A few weeks previously I'd decided to walk home at a similar time rather than wait for the bus (it was quite a mild night for December). It was a Friday and the bars and clubs were heaving, but outside every single one I passed there was at least one homeless person begging. It really was quite bad, and the contrast between the people in the bars having a good time and the people outside on the street was stark. I don't ever recall seeing this sort of homelessness at anytime in the past. I'm sure I can't be the only person noticing it.
I also can't help but contrast it with the Women's March on Washington that has recently taken place. It does seem like white males really have it pretty bad at the moment. Now I'm not saying that women, or non-whites, or any other group you care to mention don't have it bad as well. However, I do always try to gauge what's happening in society by using my own eyes and my own primary evidence, rather than being led by images in the media. And what I see is a lot of white males sleeping rough on the streets. The night I walked home I noticed one homeless white girl and the rest were all white guys.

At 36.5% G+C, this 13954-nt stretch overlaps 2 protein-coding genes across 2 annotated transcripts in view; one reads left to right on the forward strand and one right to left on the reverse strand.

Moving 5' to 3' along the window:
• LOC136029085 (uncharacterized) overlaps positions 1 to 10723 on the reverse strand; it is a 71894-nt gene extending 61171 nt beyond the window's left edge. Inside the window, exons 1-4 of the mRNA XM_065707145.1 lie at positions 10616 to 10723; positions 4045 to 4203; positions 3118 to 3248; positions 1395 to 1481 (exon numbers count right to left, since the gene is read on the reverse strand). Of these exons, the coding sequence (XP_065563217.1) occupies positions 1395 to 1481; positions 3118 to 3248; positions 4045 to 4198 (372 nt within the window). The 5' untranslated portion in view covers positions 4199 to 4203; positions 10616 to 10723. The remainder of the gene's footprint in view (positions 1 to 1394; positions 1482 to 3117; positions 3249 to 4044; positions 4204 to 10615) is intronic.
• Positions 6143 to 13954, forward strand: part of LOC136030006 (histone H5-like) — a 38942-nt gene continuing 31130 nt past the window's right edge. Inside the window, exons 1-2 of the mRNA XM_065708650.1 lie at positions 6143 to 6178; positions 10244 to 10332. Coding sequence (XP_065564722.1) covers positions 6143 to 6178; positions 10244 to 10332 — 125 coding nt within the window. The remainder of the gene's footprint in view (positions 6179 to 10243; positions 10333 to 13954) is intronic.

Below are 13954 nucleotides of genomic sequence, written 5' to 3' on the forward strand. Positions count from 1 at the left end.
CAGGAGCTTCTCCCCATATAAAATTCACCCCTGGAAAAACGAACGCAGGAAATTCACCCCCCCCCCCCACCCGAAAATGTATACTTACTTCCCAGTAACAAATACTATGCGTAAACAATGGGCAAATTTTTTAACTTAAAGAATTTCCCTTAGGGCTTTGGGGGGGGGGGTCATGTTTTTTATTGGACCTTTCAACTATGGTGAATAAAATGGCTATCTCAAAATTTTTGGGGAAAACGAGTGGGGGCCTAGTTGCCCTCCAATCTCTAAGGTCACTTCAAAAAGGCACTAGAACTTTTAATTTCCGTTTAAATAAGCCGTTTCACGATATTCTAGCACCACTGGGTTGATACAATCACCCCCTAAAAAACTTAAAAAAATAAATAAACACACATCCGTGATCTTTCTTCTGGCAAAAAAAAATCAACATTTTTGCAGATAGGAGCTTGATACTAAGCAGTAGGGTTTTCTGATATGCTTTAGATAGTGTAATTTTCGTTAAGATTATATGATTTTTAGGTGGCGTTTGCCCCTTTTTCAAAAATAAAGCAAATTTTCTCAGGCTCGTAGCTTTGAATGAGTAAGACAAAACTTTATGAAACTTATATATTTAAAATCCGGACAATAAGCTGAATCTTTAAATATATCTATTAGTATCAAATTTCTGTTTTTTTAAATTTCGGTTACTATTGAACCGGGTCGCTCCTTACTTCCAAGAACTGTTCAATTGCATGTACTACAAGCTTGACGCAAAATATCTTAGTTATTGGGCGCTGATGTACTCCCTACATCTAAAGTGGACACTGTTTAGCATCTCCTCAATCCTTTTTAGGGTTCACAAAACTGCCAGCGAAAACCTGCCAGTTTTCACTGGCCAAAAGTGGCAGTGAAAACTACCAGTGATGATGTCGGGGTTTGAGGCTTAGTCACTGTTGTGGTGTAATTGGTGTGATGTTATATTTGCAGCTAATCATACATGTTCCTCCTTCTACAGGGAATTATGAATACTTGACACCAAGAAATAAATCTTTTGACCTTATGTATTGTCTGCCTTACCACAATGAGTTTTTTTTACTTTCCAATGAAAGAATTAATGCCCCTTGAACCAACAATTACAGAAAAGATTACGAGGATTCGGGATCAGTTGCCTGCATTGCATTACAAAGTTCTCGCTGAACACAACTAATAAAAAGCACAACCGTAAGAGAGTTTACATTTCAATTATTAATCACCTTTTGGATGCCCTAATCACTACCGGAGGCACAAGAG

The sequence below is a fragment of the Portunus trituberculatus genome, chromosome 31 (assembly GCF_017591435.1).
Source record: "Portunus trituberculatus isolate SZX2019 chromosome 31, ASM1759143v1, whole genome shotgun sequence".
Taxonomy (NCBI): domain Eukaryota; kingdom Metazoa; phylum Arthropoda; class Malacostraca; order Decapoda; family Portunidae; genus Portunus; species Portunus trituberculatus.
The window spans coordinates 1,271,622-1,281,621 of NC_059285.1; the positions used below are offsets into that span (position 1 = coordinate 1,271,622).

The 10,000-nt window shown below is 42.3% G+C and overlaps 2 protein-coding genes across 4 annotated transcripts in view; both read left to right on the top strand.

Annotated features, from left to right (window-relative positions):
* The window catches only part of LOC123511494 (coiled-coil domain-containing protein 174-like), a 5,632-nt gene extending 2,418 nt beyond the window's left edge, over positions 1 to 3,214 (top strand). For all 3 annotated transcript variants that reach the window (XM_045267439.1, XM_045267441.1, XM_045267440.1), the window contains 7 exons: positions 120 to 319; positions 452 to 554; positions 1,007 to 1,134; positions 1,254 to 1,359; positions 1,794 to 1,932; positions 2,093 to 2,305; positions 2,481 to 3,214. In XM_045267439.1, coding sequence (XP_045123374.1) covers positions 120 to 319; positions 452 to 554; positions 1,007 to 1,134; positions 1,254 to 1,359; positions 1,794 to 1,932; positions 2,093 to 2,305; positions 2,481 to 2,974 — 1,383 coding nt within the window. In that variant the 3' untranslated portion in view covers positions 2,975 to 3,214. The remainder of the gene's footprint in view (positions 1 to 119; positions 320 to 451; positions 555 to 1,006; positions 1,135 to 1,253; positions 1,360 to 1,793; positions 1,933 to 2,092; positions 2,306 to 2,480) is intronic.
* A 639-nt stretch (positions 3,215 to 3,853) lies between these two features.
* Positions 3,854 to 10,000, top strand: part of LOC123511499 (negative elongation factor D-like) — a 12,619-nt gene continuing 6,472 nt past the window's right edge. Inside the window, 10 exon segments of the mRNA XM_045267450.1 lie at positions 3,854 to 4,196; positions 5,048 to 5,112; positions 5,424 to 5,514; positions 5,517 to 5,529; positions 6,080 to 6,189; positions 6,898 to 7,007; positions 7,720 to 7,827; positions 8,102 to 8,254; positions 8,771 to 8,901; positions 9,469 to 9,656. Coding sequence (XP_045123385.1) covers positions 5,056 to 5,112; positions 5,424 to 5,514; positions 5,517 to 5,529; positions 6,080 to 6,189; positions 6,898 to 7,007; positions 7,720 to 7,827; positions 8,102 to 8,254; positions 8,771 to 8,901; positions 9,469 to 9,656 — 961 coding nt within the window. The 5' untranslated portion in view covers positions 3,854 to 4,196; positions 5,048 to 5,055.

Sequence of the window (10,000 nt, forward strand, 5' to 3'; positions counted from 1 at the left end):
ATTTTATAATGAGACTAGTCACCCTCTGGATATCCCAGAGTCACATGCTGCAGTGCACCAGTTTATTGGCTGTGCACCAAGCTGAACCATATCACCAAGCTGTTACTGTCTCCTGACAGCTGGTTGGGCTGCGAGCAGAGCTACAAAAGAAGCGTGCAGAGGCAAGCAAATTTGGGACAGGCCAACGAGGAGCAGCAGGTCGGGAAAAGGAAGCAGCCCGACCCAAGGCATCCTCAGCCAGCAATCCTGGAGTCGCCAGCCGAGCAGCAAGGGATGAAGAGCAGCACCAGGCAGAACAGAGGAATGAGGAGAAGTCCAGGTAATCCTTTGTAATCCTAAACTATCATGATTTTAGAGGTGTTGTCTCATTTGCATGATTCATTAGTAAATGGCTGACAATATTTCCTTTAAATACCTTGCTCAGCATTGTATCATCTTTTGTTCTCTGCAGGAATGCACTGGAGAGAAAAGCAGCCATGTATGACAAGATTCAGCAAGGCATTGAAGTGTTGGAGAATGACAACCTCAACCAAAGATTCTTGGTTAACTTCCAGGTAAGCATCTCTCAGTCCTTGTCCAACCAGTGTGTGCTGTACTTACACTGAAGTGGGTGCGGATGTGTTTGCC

I would suggest that it's not deemed media-worthy as it doesn't serve the agendas our elites have planned, but that's another topic. At the moment I just want to simply highlight the issue and point out how unjust it is.
How can we tolerate people sleeping rough on the streets? Especially on nights as cold as these. Surely it's the birthright of all human beings to have a roof over their head. How is this issue being ignored? Why no protests over this?
I must admit I do feel a little uncomfortable mentioning that these homeless people are white, however it is what I see with my own eyes, and it would be remiss of me not to report honestly. There should be no taboo topics. If we can talk about white males when issuing blame, we should be able to talk about white males when highlighting injustice as well.
[I should mention for context that I live in the town of Middlesbrough, in the north of England. From what I've heard secondhand the exact same issue is common to most other towns and cities in the UK.]